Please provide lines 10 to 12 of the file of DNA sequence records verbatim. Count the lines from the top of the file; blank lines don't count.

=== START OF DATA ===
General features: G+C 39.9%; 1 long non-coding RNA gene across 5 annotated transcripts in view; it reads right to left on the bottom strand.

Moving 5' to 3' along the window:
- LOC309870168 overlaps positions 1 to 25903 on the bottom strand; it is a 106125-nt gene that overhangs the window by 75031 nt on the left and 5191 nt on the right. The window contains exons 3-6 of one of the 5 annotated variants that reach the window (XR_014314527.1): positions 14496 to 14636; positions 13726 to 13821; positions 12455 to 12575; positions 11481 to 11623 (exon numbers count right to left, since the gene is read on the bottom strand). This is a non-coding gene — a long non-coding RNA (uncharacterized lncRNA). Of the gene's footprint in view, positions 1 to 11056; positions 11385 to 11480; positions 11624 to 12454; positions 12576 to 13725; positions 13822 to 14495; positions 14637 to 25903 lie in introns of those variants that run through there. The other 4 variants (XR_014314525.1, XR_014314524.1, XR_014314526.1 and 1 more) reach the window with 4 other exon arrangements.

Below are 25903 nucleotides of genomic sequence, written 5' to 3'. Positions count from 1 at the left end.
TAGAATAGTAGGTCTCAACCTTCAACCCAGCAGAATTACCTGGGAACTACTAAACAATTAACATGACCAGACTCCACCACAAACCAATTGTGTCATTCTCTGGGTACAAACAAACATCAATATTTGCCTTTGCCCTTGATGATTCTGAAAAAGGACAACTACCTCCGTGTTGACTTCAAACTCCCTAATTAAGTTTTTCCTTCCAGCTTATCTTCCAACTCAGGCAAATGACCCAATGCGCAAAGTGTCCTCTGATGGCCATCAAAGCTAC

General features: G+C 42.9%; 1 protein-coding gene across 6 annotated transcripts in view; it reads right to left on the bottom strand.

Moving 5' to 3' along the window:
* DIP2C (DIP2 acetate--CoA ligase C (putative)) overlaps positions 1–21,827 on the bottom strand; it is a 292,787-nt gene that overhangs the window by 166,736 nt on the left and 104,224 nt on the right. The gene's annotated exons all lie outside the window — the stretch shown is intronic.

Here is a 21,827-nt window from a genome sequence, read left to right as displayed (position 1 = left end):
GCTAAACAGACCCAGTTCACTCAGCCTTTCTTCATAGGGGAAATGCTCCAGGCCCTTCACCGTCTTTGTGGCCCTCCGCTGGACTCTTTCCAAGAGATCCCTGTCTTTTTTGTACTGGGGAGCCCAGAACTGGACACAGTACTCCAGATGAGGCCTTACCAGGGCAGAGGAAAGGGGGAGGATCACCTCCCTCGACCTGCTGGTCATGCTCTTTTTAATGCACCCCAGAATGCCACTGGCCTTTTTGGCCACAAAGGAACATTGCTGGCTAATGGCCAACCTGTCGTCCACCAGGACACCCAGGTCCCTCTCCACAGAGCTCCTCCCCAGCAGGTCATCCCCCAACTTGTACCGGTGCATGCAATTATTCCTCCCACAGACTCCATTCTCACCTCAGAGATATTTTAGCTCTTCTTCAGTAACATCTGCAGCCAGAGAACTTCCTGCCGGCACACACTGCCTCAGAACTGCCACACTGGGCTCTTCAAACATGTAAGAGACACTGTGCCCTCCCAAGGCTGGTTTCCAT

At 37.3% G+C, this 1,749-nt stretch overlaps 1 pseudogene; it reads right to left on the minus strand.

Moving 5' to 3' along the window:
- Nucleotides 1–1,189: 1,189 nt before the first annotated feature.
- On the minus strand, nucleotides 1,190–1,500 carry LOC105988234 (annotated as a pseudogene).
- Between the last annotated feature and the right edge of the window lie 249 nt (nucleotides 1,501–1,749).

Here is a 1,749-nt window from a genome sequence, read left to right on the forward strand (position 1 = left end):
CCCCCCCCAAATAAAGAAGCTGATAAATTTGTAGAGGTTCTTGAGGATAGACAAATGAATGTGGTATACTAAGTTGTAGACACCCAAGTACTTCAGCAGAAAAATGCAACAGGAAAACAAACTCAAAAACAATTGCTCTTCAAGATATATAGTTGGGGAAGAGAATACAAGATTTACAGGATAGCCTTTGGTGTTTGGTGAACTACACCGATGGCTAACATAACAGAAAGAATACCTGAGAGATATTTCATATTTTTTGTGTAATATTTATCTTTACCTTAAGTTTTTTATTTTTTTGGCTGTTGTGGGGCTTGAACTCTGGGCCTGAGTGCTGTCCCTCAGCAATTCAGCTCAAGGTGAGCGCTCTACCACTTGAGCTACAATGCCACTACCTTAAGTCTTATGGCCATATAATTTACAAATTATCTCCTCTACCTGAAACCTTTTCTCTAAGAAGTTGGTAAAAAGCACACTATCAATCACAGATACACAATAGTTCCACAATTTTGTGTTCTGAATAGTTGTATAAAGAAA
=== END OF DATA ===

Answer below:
GCTAAACAGACCCAGTTCACTCAGCCTTTCTTCATAGGGGAAATGCTCCAGGCCCTTCACCGTCTTTGTGGCCCTCCGCTGGACTCTTTCCAAGAGATCCCTGTCTTTTTTGTACTGGGGAGCCCAGAACTGGACACAGTACTCCAGATGAGGCCTTACCAGGGCAGAGGAAAGGGGGAGGATCACCTCCCTCGACCTGCTGGTCATGCTCTTTTTAATGCACCCCAGAATGCCACTGGCCTTTTTGGCCACAAAGGAACATTGCTGGCTAATGGCCAACCTGTCGTCCACCAGGACACCCAGGTCCCTCTCCACAGAGCTCCTCCCCAGCAGGTCATCCCCCAACTTGTACCGGTGCATGCAATTATTCCTCCCACAGACTCCATTCTCACCTCAGAGATATTTTAGCTCTTCTTCAGTAACATCTGCAGCCAGAGAACTTCCTGCCGGCACACACTGCCTCAGAACTGCCACACTGGGCTCTTCAAACATGTAAGAGACACTGTGCCCTCCCAAGGCTGGTTTCCAT

At 37.3% G+C, this 1,749-nt stretch overlaps 1 pseudogene; it reads right to left on the minus strand.

Moving 5' to 3' along the window: